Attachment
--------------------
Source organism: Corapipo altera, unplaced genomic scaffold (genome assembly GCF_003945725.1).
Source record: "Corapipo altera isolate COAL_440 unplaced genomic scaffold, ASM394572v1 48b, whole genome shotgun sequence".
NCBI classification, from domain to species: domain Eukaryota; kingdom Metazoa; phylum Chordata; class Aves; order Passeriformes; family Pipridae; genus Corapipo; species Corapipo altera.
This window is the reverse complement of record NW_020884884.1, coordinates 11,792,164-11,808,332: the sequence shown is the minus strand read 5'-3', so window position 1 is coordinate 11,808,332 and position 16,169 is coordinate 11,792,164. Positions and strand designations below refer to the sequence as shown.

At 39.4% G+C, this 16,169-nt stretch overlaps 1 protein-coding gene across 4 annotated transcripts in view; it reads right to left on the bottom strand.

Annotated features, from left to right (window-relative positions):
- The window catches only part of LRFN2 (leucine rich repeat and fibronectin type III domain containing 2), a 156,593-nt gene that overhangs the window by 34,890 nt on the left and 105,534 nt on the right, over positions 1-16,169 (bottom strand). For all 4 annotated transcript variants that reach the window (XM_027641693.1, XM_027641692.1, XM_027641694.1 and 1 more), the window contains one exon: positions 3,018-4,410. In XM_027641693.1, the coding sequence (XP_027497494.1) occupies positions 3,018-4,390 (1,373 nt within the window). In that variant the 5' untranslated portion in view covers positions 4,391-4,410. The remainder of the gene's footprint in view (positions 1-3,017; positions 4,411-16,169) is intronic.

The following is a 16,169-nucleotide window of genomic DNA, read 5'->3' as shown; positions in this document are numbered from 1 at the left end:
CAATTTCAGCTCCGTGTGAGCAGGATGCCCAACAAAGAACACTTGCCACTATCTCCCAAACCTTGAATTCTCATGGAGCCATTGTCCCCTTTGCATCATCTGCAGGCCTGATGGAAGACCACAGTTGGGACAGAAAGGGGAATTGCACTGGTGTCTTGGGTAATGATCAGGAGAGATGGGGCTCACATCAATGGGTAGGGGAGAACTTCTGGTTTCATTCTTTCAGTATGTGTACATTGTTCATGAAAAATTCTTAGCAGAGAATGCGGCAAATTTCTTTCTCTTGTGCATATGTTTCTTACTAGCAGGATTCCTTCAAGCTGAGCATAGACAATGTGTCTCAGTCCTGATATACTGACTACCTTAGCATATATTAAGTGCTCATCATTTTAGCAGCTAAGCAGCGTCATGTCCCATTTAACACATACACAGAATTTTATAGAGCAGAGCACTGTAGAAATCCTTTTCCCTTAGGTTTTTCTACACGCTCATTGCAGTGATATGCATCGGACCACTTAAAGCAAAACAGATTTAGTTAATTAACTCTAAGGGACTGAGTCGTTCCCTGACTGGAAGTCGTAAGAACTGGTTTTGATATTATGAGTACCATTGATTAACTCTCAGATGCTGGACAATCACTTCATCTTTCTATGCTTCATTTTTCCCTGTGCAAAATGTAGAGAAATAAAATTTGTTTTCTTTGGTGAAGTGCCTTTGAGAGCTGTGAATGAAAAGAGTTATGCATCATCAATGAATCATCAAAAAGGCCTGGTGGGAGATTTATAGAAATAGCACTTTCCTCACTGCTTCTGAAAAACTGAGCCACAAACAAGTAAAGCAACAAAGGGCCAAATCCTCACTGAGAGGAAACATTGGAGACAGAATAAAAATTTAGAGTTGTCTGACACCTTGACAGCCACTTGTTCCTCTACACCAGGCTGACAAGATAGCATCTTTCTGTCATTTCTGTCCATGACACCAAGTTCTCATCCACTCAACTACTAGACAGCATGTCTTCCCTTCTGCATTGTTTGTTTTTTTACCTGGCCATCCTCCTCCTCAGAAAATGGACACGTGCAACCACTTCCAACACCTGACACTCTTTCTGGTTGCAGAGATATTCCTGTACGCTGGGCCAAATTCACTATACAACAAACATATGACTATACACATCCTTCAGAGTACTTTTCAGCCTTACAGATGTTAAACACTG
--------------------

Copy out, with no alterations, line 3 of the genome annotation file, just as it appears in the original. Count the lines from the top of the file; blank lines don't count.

NCBI classification, from domain to species: domain Eukaryota; kingdom Metazoa; phylum Chordata; class Aves; order Passeriformes; family Pipridae; genus Corapipo; species Corapipo altera.